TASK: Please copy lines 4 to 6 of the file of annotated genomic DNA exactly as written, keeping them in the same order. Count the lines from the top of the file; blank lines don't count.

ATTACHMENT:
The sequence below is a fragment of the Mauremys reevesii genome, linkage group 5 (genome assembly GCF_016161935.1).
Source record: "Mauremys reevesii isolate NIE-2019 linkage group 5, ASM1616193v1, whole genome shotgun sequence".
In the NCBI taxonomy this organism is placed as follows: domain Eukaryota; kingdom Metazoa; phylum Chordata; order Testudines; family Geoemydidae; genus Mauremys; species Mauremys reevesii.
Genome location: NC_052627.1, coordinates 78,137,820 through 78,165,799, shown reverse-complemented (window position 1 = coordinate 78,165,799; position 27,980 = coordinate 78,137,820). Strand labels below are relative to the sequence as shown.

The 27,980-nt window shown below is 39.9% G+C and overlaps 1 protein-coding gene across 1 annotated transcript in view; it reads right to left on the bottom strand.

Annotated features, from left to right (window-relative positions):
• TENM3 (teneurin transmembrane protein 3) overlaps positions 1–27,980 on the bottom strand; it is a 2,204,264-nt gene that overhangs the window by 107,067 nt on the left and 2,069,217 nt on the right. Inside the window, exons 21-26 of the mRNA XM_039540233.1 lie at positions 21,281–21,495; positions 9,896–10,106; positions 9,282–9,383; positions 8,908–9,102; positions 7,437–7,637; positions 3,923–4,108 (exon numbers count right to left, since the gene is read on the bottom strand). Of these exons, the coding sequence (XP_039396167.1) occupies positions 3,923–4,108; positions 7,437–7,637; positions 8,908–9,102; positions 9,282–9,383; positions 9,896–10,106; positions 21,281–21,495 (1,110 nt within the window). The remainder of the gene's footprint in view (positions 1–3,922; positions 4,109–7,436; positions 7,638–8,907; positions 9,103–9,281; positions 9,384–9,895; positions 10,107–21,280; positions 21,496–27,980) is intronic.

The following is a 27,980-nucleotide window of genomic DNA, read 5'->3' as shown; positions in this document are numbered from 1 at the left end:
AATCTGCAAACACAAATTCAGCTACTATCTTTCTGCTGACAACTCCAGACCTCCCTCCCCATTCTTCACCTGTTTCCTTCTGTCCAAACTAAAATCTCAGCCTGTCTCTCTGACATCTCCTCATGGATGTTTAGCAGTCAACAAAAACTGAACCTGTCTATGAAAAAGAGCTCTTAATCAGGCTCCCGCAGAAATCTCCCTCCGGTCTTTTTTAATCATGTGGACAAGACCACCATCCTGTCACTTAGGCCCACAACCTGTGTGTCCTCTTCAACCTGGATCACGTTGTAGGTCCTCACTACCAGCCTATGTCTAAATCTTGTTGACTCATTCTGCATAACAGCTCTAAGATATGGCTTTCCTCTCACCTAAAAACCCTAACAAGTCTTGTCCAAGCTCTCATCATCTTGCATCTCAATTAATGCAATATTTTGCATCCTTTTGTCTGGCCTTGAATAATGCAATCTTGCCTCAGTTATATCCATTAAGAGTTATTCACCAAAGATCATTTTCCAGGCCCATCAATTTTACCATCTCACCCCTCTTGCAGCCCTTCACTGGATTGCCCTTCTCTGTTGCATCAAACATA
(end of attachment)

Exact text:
Genome location: NC_052627.1, coordinates 78,137,820 through 78,165,799, shown reverse-complemented (window position 1 = coordinate 78,165,799; position 27,980 = coordinate 78,137,820). Strand labels below are relative to the sequence as shown.

The 27,980-nt window shown below is 39.9% G+C and overlaps 1 protein-coding gene across 1 annotated transcript in view; it reads right to left on the bottom strand.

Annotated features, from left to right (window-relative positions):